"The undersigned Third Assistant Provincial Fiscal accuses William Española of the violation of Presidential Decree No. 381 in relation to Section 4-B of Presidential Decree No. 189, as amended, committed as follows:jgc:chanrobles.com.ph

"That during the month of May 1979 and continuously up to the present, at Sitio Putat, Barangay Papaya, Municipality of Nasugbu, Province of Batangas, Philippines and within the jurisdiction of this Honorable Court, the above-named accused did then and there, wilfully, unlawfully and feloniously and without authority of law, establish, construct, manage and operate development projects for tourism purposes on a land under the administration and supervision of the Philippine Tourism Authority, a government corporate body charged with the planning and development of tourism projects, and situated in putat, Nasugbu, Batangas, containing an area of 30,000 square meters, more or less, otherwise known as the Peco de Loro Beach Resort, without the prior approval of the said Authority."cralaw virtua1aw library

Respondent Española moved to quash the information on the following grounds:jgc:chanrobles.com.ph

"The accusation against the accused is not a penal offense, but, more of administrative in nature, because Sec. 4 of P.D. No, 381 as well as P.D. No. 189, Sec. 4-B do not impose Criminal liability against the offender. The accused did not commit any offense in the development of the beach resort because his application, granting that the area is within the jurisdiction of the Philippine Tourism Authority, was duly given due course by the said body as stated in Annex ‘A’. Instead of charging the accused, he ought to be commended for assisting the government in the promotion of tourism. In fact, the beach resort has become so famous that foreigners have been continuously and regularly patronizing the place.

"The land covered by the beach resort was also given due course by the Bureau of Lands and covered by a Foreshore Lease Application as clearly reflected in Annexes ‘B’ and ‘C’."cralaw virtua1aw library

The grounds in the Fiscal’s opposition to the motion to quash are:jgc:chanrobles.com.ph

"1. That the accused has overlooked the fact that Presidential Decree No. 381 which was made principally as the basis of the charge against the herein accused provides under Section 1 thereof ‘that no development project for tourism purposes shall be undertaken by any person without prior approval of the Philippine Tourism Authority, in accordance with the provisions and guidelines prescribed by the Department of Tourism.’ As a corollary thereto, Section 4 provides that any person violating or causing another to violate any provision of this decree or the rules and regulations promulgated by the Philippine Tourism Authority pursuant to the next preceding section will suffer the penalties provided for under Section 4-B of P.D. No. 189, as amended. Presidential Decree No. 259 which took effect on August 1, 1973 which among others provides the penalties for the violation of any provision of the said decree or of the rules and regulations or circulars of the Department of Tourism is now known as Section 4-B of PD No. 189. Section 4-b has been misquoted because Section 4 of PD No. 189 was the one quoted by the accused. Section 4-b as we have stated is an amendment to Section 4 of PD No. 189 which section is now included under PD 259 as an amendatory act to PD No. 189.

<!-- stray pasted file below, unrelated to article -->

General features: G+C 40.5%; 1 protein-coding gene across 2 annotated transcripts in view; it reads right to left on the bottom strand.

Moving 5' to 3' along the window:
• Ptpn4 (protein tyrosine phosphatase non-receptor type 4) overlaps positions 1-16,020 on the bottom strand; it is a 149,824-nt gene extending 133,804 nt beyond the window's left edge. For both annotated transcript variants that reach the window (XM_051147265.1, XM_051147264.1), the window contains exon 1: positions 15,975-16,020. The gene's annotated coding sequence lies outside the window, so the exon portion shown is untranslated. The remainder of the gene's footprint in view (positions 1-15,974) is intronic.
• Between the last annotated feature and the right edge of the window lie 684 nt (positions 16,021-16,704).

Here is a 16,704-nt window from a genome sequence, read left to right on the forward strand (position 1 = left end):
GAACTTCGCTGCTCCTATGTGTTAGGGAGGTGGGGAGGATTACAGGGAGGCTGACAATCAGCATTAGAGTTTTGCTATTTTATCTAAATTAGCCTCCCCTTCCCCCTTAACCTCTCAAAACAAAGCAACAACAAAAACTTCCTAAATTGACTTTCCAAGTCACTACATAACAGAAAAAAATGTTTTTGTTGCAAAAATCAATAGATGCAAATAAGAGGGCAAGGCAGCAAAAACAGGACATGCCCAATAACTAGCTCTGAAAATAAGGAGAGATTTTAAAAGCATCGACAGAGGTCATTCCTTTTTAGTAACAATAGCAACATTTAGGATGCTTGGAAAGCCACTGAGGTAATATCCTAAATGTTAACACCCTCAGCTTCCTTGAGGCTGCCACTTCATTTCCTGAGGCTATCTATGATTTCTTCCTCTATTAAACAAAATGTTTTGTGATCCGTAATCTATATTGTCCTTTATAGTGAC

x       x       x


"2. That it is not true that the Philippine Tourism Authority gave due course to the application of the accused for the undertaking of a particular development project at Sitio Putat, Barangay Papaya, Nasugbu, Batangas, for tourism purposes because the letter itself dated February 14, 1979 does not indicate approval of the authority of his application in the sense that the implications of the phrase ‘we may give due course to your proposal’ do not altogether give a guarantee and assurance to the accused that his application will be approved . . ."cralaw virtua1aw library

Complainant Philippine Tourism Authority likewise interposed an opposition to the motion to quash and argued:jgc:chanrobles.com.ph

"The charge against the accused is an offense punishable by Special Law, P.D. 381, the penalty of which is provided in Section 4-B of P.D. 189, as amended by P.D. 259. It should be noted that P.D. 189 has been amended by P.D. 259 in which Section 4-B was specifically incorporated providing for the penalty of any violation of P.D. 381. The citation of the accused of Sec. 4-b (not capitalized) of P.D. 189, as supposed to be providing the penalty as mentioned by P.D. 381 is an error because P.D. 381 mentions Sec. 4-B (capitalized letter) of P.D. 189 as amended particularly by P.D. No. 269 . . .